For me, the most destabilizing, and therefore potent, aesthetics are those that mess with the known and the unknown. So I work with both, the space inbetween, and the intersections. I like to build from things that I think I know, and use that familiarty to create an odd haiku where all of the elements modify each other for reconsideration moment by moment. I want to drop a new architecture into the crushing flow of cultural meaning and everyday use, let it get battered, polished and transformed, and in turn have it subtly modify the meaning of everything around it. Why? Because that is something I do have a stake in. It's the real culture I live in, it's not high or low, it's just whatever I find around me that can carry new meaning and ideas into the world.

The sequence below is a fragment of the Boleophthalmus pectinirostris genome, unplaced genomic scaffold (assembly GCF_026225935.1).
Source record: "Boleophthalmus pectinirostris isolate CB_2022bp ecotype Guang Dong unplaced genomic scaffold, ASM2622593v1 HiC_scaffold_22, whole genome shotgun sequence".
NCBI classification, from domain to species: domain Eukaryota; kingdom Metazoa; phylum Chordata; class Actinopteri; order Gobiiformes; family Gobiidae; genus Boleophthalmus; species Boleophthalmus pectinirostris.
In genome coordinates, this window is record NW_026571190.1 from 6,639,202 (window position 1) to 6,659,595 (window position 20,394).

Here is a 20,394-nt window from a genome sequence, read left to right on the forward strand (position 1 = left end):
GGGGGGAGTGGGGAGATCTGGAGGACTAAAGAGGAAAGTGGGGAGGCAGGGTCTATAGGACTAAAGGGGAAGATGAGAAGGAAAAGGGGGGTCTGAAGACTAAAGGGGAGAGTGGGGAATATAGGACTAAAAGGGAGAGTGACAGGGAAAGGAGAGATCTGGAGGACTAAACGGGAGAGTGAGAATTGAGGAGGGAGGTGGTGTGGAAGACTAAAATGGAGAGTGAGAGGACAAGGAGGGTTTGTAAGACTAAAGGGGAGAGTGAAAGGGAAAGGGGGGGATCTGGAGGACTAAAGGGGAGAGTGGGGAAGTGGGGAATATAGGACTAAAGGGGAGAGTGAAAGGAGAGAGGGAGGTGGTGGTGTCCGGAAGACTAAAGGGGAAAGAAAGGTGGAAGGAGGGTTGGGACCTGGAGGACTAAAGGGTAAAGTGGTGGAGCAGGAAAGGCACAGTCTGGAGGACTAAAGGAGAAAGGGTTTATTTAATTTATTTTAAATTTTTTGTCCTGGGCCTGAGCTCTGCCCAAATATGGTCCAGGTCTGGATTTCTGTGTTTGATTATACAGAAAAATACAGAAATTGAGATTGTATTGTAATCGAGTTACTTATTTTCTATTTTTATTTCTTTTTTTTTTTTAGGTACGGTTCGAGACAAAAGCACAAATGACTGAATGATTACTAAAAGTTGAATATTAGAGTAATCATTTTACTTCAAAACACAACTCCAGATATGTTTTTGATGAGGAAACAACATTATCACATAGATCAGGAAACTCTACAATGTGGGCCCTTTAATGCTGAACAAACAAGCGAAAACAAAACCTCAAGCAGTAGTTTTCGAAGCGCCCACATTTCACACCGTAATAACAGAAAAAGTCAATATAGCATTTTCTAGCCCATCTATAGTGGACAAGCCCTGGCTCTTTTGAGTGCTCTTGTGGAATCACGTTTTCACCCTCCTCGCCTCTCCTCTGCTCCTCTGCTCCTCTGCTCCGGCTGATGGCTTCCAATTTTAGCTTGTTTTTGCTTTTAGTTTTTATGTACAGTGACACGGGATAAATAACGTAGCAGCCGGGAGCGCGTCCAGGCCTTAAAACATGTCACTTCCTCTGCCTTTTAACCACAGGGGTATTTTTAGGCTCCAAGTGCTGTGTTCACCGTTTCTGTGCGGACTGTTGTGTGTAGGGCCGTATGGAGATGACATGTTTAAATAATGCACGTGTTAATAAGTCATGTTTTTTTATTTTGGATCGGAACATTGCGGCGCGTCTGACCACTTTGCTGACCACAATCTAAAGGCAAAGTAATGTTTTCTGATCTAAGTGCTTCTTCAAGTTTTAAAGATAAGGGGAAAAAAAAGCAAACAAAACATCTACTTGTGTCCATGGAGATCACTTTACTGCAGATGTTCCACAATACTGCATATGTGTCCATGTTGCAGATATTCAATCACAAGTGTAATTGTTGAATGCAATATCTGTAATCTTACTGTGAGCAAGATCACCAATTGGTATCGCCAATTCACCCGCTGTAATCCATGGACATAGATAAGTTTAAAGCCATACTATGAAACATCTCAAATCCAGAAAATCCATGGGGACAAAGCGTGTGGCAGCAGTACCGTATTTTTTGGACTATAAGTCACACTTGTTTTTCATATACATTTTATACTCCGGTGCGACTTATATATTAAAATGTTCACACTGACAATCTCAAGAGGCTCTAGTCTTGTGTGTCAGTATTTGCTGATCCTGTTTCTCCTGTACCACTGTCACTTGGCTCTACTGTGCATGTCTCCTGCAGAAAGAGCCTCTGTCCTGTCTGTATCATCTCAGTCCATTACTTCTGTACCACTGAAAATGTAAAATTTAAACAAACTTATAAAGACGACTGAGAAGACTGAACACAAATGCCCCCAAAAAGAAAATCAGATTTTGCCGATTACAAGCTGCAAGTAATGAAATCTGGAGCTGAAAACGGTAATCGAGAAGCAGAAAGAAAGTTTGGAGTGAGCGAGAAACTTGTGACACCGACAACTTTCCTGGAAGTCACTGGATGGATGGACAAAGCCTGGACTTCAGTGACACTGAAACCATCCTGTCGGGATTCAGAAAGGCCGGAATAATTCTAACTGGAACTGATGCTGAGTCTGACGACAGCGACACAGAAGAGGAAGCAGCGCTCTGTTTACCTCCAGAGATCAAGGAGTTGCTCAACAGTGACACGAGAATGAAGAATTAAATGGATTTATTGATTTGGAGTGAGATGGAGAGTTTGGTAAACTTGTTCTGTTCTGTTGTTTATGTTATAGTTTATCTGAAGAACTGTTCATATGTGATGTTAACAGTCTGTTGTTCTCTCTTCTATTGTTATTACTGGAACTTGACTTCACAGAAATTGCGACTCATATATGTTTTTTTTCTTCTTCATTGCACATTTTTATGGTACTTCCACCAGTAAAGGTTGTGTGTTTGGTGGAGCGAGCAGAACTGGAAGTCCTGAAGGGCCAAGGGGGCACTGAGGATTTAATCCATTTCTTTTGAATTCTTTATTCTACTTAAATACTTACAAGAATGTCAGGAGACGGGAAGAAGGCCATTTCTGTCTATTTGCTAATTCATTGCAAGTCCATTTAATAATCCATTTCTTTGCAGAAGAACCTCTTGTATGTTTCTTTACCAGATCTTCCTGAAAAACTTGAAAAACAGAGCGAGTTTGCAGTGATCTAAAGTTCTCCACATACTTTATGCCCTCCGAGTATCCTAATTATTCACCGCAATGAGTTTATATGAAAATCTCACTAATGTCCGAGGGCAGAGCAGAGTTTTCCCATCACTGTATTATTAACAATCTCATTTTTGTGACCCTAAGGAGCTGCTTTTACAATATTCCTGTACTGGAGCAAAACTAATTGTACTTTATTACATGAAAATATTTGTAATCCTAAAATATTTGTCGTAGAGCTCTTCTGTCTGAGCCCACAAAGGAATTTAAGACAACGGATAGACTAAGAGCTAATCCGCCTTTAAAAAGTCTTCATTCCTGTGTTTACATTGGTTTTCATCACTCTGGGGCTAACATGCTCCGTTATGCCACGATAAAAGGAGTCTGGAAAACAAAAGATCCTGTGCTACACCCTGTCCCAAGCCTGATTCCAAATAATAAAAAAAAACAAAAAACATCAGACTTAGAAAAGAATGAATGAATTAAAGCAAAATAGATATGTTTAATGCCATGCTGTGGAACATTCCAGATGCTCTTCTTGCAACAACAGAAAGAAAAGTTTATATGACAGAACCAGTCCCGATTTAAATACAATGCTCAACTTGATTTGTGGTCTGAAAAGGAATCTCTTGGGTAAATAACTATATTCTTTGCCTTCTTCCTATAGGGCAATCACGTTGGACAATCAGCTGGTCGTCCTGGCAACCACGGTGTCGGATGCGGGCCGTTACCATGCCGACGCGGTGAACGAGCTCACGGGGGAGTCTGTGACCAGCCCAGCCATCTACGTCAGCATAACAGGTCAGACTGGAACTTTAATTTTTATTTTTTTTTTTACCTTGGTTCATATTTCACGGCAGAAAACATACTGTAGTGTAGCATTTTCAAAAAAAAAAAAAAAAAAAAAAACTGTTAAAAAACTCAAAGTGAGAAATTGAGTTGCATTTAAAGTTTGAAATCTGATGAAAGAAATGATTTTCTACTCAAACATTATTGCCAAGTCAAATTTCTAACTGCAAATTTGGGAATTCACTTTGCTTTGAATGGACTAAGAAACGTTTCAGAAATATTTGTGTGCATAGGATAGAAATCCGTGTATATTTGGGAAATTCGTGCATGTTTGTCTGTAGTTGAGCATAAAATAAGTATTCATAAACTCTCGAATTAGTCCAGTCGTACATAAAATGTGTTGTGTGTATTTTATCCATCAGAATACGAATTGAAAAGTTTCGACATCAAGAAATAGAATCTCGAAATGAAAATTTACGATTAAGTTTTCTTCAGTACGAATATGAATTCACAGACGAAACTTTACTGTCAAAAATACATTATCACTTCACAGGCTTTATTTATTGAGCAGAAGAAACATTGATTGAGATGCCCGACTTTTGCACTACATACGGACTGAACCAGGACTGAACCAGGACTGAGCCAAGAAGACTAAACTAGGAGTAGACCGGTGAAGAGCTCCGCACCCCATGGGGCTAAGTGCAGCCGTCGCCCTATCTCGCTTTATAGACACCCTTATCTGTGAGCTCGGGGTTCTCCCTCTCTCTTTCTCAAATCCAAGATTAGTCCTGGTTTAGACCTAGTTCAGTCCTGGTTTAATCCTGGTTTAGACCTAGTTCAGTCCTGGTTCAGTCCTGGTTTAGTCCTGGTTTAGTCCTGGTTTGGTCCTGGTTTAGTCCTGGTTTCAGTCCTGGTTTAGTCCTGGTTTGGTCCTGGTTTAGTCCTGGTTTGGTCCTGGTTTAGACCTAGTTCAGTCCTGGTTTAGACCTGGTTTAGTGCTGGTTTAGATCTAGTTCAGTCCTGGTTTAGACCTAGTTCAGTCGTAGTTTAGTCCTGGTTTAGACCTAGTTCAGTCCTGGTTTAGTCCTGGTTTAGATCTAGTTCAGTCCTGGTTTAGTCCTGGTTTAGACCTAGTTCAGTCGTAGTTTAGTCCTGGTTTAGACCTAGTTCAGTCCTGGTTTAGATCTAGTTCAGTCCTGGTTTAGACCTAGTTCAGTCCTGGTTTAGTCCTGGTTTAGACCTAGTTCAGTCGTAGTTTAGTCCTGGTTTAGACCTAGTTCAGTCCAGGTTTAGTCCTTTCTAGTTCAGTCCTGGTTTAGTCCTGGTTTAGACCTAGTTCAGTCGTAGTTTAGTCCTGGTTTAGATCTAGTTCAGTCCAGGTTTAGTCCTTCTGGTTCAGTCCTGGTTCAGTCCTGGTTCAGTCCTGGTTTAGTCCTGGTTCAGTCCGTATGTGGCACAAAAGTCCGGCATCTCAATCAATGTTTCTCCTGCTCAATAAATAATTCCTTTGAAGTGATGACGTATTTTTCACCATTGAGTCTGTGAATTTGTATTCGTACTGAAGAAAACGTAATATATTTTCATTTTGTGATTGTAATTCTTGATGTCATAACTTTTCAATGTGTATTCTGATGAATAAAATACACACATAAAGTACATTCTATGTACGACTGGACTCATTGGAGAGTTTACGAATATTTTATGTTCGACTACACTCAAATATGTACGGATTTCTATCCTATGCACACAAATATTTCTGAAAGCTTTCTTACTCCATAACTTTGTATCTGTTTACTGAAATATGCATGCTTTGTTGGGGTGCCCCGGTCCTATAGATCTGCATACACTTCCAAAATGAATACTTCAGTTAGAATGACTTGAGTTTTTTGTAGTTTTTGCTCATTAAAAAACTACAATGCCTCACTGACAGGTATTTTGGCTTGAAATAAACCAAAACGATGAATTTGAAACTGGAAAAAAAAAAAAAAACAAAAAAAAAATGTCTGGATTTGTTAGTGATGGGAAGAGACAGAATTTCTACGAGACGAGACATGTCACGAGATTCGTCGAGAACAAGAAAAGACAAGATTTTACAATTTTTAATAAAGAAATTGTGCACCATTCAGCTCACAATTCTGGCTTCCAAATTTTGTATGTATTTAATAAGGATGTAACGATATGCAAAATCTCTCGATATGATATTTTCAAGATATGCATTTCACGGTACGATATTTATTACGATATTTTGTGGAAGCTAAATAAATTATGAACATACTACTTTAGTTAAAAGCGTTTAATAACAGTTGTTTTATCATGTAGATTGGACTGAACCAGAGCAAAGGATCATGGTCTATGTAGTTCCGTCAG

© Brad Lansill
© Brad Lansill
Location to be used only as a reference. It could indicate city/country but not exact address. Cite: "Acido Dorado / Robert Stone" 05 Apr 2010. ArchDaily. Accessed . <>
Read comments


from time to time · March 17, 2011

Thank you Mr.Stone for just opening a few windows in my mind, new colors to think of!

david basulto · February 25, 2011

@jofrec mira estas dos casas, inspirado en Kaufmann, el arq es un tipo super interesante

Gum Disease Symptoms · November 17, 2010

i would be busy again doing some home decors this coming christmas, i'd be buying some new decors for the season -,.

Vinicius Bressan · April 16, 2010

Acido Dorado - e Rosa Muerta - | Qual eu compro?

the awful truth · April 10, 2010

I really like this project..

I realy liked rosa muerta...